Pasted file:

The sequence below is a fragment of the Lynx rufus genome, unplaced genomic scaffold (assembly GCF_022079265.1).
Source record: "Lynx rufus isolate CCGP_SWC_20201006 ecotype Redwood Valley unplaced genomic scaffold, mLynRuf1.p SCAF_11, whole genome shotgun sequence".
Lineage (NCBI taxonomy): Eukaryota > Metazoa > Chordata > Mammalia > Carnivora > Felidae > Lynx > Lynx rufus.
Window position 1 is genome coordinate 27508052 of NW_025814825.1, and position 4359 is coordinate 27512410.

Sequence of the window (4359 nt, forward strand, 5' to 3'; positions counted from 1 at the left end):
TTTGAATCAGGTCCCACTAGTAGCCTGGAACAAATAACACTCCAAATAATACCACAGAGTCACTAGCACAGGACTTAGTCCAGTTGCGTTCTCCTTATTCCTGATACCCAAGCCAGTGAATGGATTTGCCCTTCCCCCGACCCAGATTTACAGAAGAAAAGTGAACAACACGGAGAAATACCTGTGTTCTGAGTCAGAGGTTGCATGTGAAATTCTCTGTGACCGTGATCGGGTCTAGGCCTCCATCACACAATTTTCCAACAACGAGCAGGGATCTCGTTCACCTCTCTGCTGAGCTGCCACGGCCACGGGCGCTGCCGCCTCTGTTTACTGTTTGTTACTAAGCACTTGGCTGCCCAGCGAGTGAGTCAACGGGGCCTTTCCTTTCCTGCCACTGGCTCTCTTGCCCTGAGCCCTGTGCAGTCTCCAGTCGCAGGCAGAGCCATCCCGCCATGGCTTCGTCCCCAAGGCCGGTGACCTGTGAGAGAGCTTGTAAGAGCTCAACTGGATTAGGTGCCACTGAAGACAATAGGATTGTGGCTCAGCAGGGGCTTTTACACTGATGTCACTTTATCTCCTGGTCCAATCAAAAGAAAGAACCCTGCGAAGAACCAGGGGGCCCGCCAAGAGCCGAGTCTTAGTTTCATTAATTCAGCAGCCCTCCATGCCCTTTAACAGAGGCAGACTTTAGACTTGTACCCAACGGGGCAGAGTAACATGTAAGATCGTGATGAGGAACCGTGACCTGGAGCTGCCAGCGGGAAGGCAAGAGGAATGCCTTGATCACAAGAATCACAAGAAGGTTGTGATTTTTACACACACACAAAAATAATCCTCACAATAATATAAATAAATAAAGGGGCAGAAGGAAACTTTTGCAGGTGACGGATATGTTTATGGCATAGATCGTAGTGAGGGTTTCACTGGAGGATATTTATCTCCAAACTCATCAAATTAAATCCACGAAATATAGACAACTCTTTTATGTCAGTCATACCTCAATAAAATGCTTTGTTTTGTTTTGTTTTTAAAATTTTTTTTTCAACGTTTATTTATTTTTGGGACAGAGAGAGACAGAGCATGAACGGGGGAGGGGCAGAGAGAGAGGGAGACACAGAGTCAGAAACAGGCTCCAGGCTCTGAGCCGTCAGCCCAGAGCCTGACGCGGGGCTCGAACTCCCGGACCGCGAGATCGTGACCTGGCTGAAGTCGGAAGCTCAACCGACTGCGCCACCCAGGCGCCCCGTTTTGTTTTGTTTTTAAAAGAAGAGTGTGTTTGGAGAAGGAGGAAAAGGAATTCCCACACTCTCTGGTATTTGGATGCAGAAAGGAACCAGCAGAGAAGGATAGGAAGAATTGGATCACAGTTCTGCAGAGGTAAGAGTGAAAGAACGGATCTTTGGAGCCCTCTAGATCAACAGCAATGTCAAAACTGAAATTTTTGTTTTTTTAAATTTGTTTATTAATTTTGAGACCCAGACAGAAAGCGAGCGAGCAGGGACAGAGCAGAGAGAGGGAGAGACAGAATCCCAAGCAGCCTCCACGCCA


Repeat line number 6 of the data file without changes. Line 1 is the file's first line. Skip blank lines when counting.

TTTGAATCAGGTCCCACTAGTAGCCTGGAACAAATAACACTCCAAATAATACCACAGAGTCACTAGCACAGGACTTAGTCCAGTTGCGTTCTCCTTATTCCTGATACCCAAGCCAGTGAATGGATTTGCCCTTCCCCCGACCCAGATTTACAGAAGAAAAGTGAACAACACGGAGAAATACCTGTGTTCTGAGTCAGAGGTTGCATGTGAAATTCTCTGTGACCGTGATCGGGTCTAGGCCTCCATCACACAATTTTCCAACAACGAGCAGGGATCTCGTTCACCTCTCTGCTGAGCTGCCACGGCCACGGGCGCTGCCGCCTCTGTTTACTGTTTGTTACTAAGCACTTGGCTGCCCAGCGAGTGAGTCAACGGGGCCTTTCCTTTCCTGCCACTGGCTCTCTTGCCCTGAGCCCTGTGCAGTCTCCAGTCGCAGGCAGAGCCATCCCGCCATGGCTTCGTCCCCAAGGCCGGTGACCTGTGAGAGAGCTTGTAAGAGCTCAACTGGATTAGGTGCCACTGAAGACAATAGGATTGTGGCTCAGCAGGGGCTTTTACACTGATGTCACTTTATCTCCTGGTCCAATCAAAAGAAAGAACCCTGCGAAGAACCAGGGGGCCCGCCAAGAGCCGAGTCTTAGTTTCATTAATTCAGCAGCCCTCCATGCCCTTTAACAGAGGCAGACTTTAGACTTGTACCCAACGGGGCAGAGTAACATGTAAGATCGTGATGAGGAACCGTGACCTGGAGCTGCCAGCGGGAAGGCAAGAGGAATGCCTTGATCACAAGAATCACAAGAAGGTTGTGATTTTTACACACACACAAAAATAATCCTCACAATAATATAAATAAATAAAGGGGCAGAAGGAAACTTTTGCAGGTGACGGATATGTTTATGGCATAGATCGTAGTGAGGGTTTCACTGGAGGATATTTATCTCCAAACTCATCAAATTAAATCCACGAAATATAGACAACTCTTTTATGTCAGTCATACCTCAATAAAATGCTTTGTTTTGTTTTGTTTTTAAAATTTTTTTTTCAACGTTTATTTATTTTTGGGACAGAGAGAGACAGAGCATGAACGGGGGAGGGGCAGAGAGAGAGGGAGACACAGAGTCAGAAACAGGCTCCAGGCTCTGAGCCGTCAGCCCAGAGCCTGACGCGGGGCTCGAACTCCCGGACCGCGAGATCGTGACCTGGCTGAAGTCGGAAGCTCAACCGACTGCGCCACCCAGGCGCCCCGTTTTGTTTTGTTTTTAAAAGAAGAGTGTGTTTGGAGAAGGAGGAAAAGGAATTCCCACACTCTCTGGTATTTGGATGCAGAAAGGAACCAGCAGAGAAGGATAGGAAGAATTGGATCACAGTTCTGCAGAGGTAAGAGTGAAAGAACGGATCTTTGGAGCCCTCTAGATCAACAGCAATGTCAAAACTGAAATTTTTGTTTTTTTAAATTTGTTTATTAATTTTGAGACCCAGACAGAAAGCGAGCGAGCAGGGACAGAGCAGAGAGAGGGAGAGACAGAATCCCAAGCAGCCTCCACGCCA